New appointments will have little impact on interest rate hike timing
BEIJING - The appointment of three new academic members to the central bank's monetary policy committee on Monday reflects the increasing inclusiveness of monetary policymaking, but may not have any apparent bearing on the timing of an interest rate hike, analysts said.
The People's Bank of China (PBOC) said three Chinese economists - Xia Bin, Li Daokui and Zhou Qiren - will replace Fan Gang, the only academic member of the committee, which advises on major monetary issues.
"Adding two more academics to the monetary policy committee is a welcome change," said Wang Tao, head of China economic research at UBS Securities. "I hope this helps to increase healthy debate within the committee, and increase the independence of monetary policy."
"The appointment of three academic members this time - instead of one - indicates the increasing importance of academic voices in monetary policymaking and the three, with different backgrounds, are expected to complement each other to add to the inclusiveness of the panel," said Sun Lijian, an economist with Fudan University. It would make the country's monetary decision-making more rational, he said.
Going by their recent comments on inflation, with Li saying that China could precede the United States in raising the rates and Zhou urging a timely and firm exit from stimulus policies, it is speculated that their appointment may signal chances of an earlier rate hike.
Zhou said in a February speech that it was high time that China exited from the stimulus measures. "Given the past experiences, the stimulus through expanding money supply and debt only has a short-term effect," he said in the speech.
One of the side effects of the stimulus is rising inflation. "The price of the stimulus policies is mainly the adverse effect of the large-scale release of money on the overall market price situation," he said. "We have seen it on the market."
Li said early this month once China's consumer price index (CPI), a major measure of inflation, rises 3 percent, the country is set to increase the rates. China's CPI rose by 2.7 percent year-on-year in February.
He also said on Monday that China may suffer from exported inflation from developed economies as their continued relaxed monetary policy would lead to surging raw material prices and large-scale capital flowing into the emerging economies, including China.
Meanwhile, China should keep itself alert against possible price rises due to weather changes, such as the recent severe drought in southwestern regions.
Xia Bin said on Monday that three factors should be taken into account when deciding on whether to raise the interest rates. It should be considered if real negative deposit interest rates occurred. But if inflationary expectations are not strong, the hike would be inappropriate. Moreover, China should not move ahead of the US since it would bring in speculative capital.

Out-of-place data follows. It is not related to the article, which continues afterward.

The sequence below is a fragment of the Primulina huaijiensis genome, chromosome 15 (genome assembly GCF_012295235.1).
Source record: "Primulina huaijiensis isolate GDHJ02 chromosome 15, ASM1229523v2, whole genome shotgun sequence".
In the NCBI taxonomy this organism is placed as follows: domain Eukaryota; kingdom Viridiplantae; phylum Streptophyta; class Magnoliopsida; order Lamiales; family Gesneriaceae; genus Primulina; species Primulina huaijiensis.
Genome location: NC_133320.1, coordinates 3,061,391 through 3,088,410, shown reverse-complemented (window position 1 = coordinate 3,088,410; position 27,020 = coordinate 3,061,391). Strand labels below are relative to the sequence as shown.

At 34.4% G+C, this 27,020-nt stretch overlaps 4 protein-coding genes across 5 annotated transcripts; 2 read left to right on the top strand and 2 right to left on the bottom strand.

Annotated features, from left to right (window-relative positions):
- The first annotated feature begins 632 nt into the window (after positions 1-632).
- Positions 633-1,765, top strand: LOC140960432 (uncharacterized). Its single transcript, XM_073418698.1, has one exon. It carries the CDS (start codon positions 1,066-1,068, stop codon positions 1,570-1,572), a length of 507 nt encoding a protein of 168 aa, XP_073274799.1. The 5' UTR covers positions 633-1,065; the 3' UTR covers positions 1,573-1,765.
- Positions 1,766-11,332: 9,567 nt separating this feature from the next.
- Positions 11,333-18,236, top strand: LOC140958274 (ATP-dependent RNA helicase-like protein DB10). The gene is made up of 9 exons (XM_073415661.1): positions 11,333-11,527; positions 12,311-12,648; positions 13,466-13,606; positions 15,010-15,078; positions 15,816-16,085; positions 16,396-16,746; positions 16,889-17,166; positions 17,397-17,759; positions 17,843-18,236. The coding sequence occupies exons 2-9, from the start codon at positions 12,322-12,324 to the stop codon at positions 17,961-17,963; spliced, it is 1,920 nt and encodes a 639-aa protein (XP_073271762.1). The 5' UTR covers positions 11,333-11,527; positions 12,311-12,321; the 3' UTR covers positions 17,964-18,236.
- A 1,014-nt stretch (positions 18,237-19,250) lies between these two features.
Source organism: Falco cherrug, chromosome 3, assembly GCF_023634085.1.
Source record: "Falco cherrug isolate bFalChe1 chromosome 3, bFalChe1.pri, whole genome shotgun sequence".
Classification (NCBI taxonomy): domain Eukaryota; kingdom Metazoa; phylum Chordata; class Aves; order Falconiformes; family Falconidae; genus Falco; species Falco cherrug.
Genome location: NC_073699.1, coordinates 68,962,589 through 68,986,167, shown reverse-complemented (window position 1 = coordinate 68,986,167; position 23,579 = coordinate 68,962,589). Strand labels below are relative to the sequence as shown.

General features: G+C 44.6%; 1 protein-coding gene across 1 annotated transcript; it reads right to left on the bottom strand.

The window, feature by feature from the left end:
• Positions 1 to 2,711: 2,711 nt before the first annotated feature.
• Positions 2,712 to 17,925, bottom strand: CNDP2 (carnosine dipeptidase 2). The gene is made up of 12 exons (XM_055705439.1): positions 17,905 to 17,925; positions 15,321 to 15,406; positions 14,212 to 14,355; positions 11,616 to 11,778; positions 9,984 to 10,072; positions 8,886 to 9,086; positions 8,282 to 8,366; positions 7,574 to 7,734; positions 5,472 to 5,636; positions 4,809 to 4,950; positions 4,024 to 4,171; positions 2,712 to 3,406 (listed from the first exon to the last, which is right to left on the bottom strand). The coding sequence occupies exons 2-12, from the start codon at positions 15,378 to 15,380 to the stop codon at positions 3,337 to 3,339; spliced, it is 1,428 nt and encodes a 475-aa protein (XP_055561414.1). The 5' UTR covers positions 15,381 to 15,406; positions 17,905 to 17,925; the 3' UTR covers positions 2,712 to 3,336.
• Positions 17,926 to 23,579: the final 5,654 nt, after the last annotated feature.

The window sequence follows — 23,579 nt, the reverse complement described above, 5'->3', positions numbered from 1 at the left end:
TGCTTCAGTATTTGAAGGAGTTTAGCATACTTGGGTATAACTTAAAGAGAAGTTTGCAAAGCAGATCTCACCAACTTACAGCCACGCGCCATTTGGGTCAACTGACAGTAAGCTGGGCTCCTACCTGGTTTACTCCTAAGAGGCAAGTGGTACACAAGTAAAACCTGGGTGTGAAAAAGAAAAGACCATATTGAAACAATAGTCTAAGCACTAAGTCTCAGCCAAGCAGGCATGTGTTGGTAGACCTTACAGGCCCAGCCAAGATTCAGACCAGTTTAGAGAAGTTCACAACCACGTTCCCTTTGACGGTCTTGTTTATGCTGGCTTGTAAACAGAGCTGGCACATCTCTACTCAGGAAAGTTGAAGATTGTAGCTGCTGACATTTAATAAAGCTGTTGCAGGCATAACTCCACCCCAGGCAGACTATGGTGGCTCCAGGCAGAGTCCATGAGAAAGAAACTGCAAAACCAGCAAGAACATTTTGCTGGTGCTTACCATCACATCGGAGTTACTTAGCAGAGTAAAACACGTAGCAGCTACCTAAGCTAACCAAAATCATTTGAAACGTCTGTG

China's benchmark one-year deposit rate stands at 2.25 percent.
Dong Xian'an, chief macroeconomic analyst of Industrial Securities, said economic fundamentals should be the paramount determinant in interest rate related policymaking and the appointment of a new monetary policymaking panel would not have any substantial bearing on the timing of the possible hike.
The month-on-month CPI figure is a crucial factor and as it continues to rise, the hike may come in the second quarter of this year, he said.
Professor of economics and head of the China Center for Economic Research at Peking University. In the 1980s, Zhou was among the earliest economic research staff to study and plan the reform of the collective farms and then the overall reform of the Chinese economy. After obtaining his MA and PhD from the University of California, Los Angeles, he returned to China to participate in and lead various economics research and education programs.
Director of the financial research institute of the Development Research Center of the State Council, the Chinese cabinet. Since graduation from the well-known school of post-graduate studies of the People's Bank of China in 1984, Xia has been appointed to various key government and think-tank positions related with the financial and securities markets.
Born in 1965 and the youngest of the newly appointed three scholars. Director of the center for China in the world economy at the Tsinghua University School of Economics and Management. Before taking his current position at Tsinghua University, he obtained his PhD from Harvard University in 1992 and held various research and teaching positions in the US and Hong Kong.